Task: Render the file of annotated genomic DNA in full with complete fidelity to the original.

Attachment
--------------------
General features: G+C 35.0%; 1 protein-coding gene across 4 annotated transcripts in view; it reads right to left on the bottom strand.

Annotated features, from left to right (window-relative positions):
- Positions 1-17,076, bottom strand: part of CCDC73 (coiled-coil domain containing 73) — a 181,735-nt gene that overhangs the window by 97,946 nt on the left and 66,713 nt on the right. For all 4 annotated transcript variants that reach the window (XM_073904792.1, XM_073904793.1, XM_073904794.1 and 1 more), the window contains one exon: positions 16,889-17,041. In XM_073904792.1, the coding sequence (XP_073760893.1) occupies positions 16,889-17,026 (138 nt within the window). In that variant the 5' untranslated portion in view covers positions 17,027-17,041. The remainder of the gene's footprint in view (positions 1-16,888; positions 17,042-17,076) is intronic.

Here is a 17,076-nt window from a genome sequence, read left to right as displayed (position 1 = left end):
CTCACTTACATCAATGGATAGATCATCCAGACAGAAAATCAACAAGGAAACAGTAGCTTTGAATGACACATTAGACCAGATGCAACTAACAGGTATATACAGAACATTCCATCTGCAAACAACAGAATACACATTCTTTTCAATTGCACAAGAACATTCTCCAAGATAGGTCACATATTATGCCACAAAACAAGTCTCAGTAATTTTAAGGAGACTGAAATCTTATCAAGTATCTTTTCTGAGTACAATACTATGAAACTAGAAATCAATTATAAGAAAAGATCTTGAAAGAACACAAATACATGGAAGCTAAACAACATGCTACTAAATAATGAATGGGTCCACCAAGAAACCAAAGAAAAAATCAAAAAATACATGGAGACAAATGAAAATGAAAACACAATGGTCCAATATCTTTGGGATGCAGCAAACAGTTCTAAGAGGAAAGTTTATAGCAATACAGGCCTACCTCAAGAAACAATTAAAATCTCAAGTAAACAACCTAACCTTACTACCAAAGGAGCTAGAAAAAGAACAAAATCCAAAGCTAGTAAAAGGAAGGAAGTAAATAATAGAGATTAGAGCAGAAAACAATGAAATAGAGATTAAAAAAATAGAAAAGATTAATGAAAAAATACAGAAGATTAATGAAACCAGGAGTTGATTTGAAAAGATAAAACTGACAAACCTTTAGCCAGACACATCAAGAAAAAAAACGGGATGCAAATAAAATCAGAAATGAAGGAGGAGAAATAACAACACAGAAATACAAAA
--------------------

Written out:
General features: G+C 35.0%; 1 protein-coding gene across 4 annotated transcripts in view; it reads right to left on the bottom strand.

Annotated features, from left to right (window-relative positions):
- Positions 1-17,076, bottom strand: part of CCDC73 (coiled-coil domain containing 73) — a 181,735-nt gene that overhangs the window by 97,946 nt on the left and 66,713 nt on the right. For all 4 annotated transcript variants that reach the window (XM_073904792.1, XM_073904793.1, XM_073904794.1 and 1 more), the window contains one exon: positions 16,889-17,041. In XM_073904792.1, the coding sequence (XP_073760893.1) occupies positions 16,889-17,026 (138 nt within the window). In that variant the 5' untranslated portion in view covers positions 17,027-17,041. The remainder of the gene's footprint in view (positions 1-16,888; positions 17,042-17,076) is intronic.

Here is a 17,076-nt window from a genome sequence, read left to right as displayed (position 1 = left end):
CTCACTTACATCAATGGATAGATCATCCAGACAGAAAATCAACAAGGAAACAGTAGCTTTGAATGACACATTAGACCAGATGCAACTAACAGGTATATACAGAACATTCCATCTGCAAACAACAGAATACACATTCTTTTCAATTGCACAAGAACATTCTCCAAGATAGGTCACATATTATGCCACAAAACAAGTCTCAGTAATTTTAAGGAGACTGAAATCTTATCAAGTATCTTTTCTGAGTACAATACTATGAAACTAGAAATCAATTATAAGAAAAGATCTTGAAAGAACACAAATACATGGAAGCTAAACAACATGCTACTAAATAATGAATGGGTCCACCAAGAAACCAAAGAAAAAATCAAAAAATACATGGAGACAAATGAAAATGAAAACACAATGGTCCAATATCTTTGGGATGCAGCAAACAGTTCTAAGAGGAAAGTTTATAGCAATACAGGCCTACCTCAAGAAACAATTAAAATCTCAAGTAAACAACCTAACCTTACTACCAAAGGAGCTAGAAAAAGAACAAAATCCAAAGCTAGTAAAAGGAAGGAAGTAAATAATAGAGATTAGAGCAGAAAACAATGAAATAGAGATTAAAAAAATAGAAAAGATTAATGAAAAAATACAGAAGATTAATGAAACCAGGAGTTGATTTGAAAAGATAAAACTGACAAACCTTTAGCCAGACACATCAAGAAAAAAAACGGGATGCAAATAAAATCAGAAATGAAGGAGGAGAAATAACAACACAGAAATACAAAA